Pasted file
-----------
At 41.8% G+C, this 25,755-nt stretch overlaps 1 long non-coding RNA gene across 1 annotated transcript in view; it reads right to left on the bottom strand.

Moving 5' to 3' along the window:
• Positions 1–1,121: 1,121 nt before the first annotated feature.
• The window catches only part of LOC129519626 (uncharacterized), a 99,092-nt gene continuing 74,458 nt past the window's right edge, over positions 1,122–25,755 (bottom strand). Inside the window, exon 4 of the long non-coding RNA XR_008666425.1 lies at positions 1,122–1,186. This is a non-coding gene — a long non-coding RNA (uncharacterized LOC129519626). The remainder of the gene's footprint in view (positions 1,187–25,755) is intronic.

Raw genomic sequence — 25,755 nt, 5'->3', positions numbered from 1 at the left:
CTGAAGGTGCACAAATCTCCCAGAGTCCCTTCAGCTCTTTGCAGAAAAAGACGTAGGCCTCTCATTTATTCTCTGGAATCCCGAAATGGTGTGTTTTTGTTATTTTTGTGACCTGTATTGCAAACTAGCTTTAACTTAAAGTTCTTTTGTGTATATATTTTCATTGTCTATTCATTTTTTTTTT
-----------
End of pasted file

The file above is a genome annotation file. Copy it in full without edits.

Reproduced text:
At 41.8% G+C, this 25,755-nt stretch overlaps 1 long non-coding RNA gene across 1 annotated transcript in view; it reads right to left on the bottom strand.

Moving 5' to 3' along the window:
• Positions 1–1,121: 1,121 nt before the first annotated feature.
• The window catches only part of LOC129519626 (uncharacterized), a 99,092-nt gene continuing 74,458 nt past the window's right edge, over positions 1,122–25,755 (bottom strand). Inside the window, exon 4 of the long non-coding RNA XR_008666425.1 lies at positions 1,122–1,186. This is a non-coding gene — a long non-coding RNA (uncharacterized LOC129519626). The remainder of the gene's footprint in view (positions 1,187–25,755) is intronic.

Raw genomic sequence — 25,755 nt, 5'->3', positions numbered from 1 at the left:
CTGAAGGTGCACAAATCTCCCAGAGTCCCTTCAGCTCTTTGCAGAAAAAGACGTAGGCCTCTCATTTATTCTCTGGAATCCCGAAATGGTGTGTTTTTGTTATTTTTGTGACCTGTATTGCAAACTAGCTTTAACTTAAAGTTCTTTTGTGTATATATTTTCATTGTCTATTCATTTTTTTTTT